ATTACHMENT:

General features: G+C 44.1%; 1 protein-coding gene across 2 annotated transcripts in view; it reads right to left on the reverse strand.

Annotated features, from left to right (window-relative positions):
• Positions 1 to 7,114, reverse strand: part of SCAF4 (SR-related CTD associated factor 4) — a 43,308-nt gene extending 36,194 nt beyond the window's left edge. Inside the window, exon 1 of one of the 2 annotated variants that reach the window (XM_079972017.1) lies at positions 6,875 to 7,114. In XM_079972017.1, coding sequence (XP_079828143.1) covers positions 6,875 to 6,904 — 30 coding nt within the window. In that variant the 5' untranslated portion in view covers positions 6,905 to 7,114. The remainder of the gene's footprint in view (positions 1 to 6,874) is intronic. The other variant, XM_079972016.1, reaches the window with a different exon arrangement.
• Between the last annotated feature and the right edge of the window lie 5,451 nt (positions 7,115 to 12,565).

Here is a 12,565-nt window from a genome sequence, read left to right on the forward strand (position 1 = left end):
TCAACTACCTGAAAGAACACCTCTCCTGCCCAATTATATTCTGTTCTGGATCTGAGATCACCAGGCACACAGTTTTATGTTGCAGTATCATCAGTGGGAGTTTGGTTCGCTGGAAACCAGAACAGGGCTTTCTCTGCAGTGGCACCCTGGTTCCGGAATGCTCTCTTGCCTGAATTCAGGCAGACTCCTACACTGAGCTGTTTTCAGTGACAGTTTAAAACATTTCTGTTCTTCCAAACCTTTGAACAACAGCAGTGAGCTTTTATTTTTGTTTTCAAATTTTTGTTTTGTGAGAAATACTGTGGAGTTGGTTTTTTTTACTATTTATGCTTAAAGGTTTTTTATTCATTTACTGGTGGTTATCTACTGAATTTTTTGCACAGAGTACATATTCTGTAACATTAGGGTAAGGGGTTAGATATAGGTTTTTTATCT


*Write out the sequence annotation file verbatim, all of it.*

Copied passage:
General features: G+C 44.1%; 1 protein-coding gene across 2 annotated transcripts in view; it reads right to left on the reverse strand.

Annotated features, from left to right (window-relative positions):
• Positions 1 to 7,114, reverse strand: part of SCAF4 (SR-related CTD associated factor 4) — a 43,308-nt gene extending 36,194 nt beyond the window's left edge. Inside the window, exon 1 of one of the 2 annotated variants that reach the window (XM_079972017.1) lies at positions 6,875 to 7,114. In XM_079972017.1, coding sequence (XP_079828143.1) covers positions 6,875 to 6,904 — 30 coding nt within the window. In that variant the 5' untranslated portion in view covers positions 6,905 to 7,114. The remainder of the gene's footprint in view (positions 1 to 6,874) is intronic. The other variant, XM_079972016.1, reaches the window with a different exon arrangement.
• Between the last annotated feature and the right edge of the window lie 5,451 nt (positions 7,115 to 12,565).

Here is a 12,565-nt window from a genome sequence, read left to right on the forward strand (position 1 = left end):
TCAACTACCTGAAAGAACACCTCTCCTGCCCAATTATATTCTGTTCTGGATCTGAGATCACCAGGCACACAGTTTTATGTTGCAGTATCATCAGTGGGAGTTTGGTTCGCTGGAAACCAGAACAGGGCTTTCTCTGCAGTGGCACCCTGGTTCCGGAATGCTCTCTTGCCTGAATTCAGGCAGACTCCTACACTGAGCTGTTTTCAGTGACAGTTTAAAACATTTCTGTTCTTCCAAACCTTTGAACAACAGCAGTGAGCTTTTATTTTTGTTTTCAAATTTTTGTTTTGTGAGAAATACTGTGGAGTTGGTTTTTTTTACTATTTATGCTTAAAGGTTTTTTATTCATTTACTGGTGGTTATCTACTGAATTTTTTGCACAGAGTACATATTCTGTAACATTAGGGTAAGGGGTTAGATATAGGTTTTTTATCT